The France-Israel Season 2018 has highlighted scientific collaborations between the two nations through exhibitions, conferences and educational projects pursued by French and Israeli classes. CNES has played an active role throughout, and since September outreach actions have been organized in both countries focusing on the VENµS vegetation-monitoring mission.
In the Toulouse education district, classes in 10th grade at the Lycée Berthelot are studying different types of crops at various growth stages on farms south-west of the city. In Strasbourg, pupils at the Lycée International des Pontonniers are learning about flood risks and land planning in the Rhine Valley, while at Gujan-Mestras on the west coast the Lycée de la Mer et de l’Espace is working on how forestry and farm lands are evolving.
Some 70 pupils and 10 Earth and life science, physics-chemistry, mathematics and history-geography teachers visited CNES’s Toulouse Space Centre today at the invitation of CNES’s Youth Education department and the Institut français. They presented their projects during a videoconference session to three 10th grade classes in Rehovot and Rishon Leziyon, near Tel Aviv. The Israeli classes then presented their projects. On completion of the work that will continue after today’s gathering, case study factsheets will be produced next year and posted on the websites of CNES and the Ministry of Education and Youth.
This gathering closing out CNES’s participation in France-Israel Season 2018 was held in the presence of Philippe Marchal, CNES’s Deputy Director of Orbital Systems, representatives from the Ministry of Education and Youth, correspondents from the education authorities involved and our Israeli partners via videoconference from Tel Aviv.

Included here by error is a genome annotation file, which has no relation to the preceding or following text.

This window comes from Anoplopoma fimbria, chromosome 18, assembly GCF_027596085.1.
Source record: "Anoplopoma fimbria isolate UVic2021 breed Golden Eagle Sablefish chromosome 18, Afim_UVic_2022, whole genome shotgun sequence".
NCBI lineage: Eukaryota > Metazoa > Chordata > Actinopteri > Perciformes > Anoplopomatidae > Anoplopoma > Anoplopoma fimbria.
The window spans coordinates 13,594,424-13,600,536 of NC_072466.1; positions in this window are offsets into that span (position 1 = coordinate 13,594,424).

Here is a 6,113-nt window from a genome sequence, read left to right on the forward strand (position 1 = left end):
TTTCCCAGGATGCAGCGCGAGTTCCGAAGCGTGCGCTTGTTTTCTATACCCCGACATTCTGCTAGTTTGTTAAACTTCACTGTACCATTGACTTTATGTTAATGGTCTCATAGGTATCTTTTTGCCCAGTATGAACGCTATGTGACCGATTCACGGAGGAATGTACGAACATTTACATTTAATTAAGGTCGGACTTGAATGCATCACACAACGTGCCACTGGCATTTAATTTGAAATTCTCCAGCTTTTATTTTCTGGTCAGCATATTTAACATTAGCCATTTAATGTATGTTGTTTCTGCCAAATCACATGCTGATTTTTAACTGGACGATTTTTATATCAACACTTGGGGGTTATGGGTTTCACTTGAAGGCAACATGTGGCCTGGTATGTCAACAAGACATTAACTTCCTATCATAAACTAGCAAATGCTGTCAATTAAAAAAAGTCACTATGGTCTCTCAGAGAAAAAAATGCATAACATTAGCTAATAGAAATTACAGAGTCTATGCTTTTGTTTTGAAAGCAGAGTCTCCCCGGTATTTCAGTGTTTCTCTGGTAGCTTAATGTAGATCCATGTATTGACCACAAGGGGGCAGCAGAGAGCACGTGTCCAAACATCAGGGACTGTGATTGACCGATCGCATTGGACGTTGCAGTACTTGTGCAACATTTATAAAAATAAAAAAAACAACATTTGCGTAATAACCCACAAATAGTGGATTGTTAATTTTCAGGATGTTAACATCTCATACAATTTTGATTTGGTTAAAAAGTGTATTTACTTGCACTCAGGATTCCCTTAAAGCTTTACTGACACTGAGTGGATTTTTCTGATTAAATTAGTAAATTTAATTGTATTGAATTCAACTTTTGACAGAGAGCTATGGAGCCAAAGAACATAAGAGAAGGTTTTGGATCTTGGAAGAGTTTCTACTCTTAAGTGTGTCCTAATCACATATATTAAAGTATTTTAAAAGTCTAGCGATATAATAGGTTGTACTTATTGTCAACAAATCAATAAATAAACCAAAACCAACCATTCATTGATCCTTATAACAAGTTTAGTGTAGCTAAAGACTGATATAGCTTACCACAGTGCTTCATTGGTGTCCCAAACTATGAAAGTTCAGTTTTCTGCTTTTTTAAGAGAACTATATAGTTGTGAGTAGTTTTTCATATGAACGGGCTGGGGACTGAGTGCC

Launched in August 2017, the French-Israeli VENµS satellite was co-developed by CNES and the Israeli Space Agency (ISA) to inform key decisions concerning the future of planet Earth. To this end, VENµS is supplying imagery of more than 100 sites that it revisits every two days. VENµS is designed to help the world’s scientific community to advance our understanding of climate change and its impacts and will contribute to the Space Climate Observatory (SCO), one of the 12 commitments made at the One Planet Summit organized at France’s initiative on 12 December 2017 in Paris.
Pascale Bresson Press Officer Tel: +33 (0)1 44 76 75 39 email@example.com
Raphaël Sart Press Officer Tel: +33 (0)1 44 76 74 51 firstname.lastname@example.org
Sébastien Martignac Press Officer Tel. +33 (0)1 44 76 78 35 email@example.com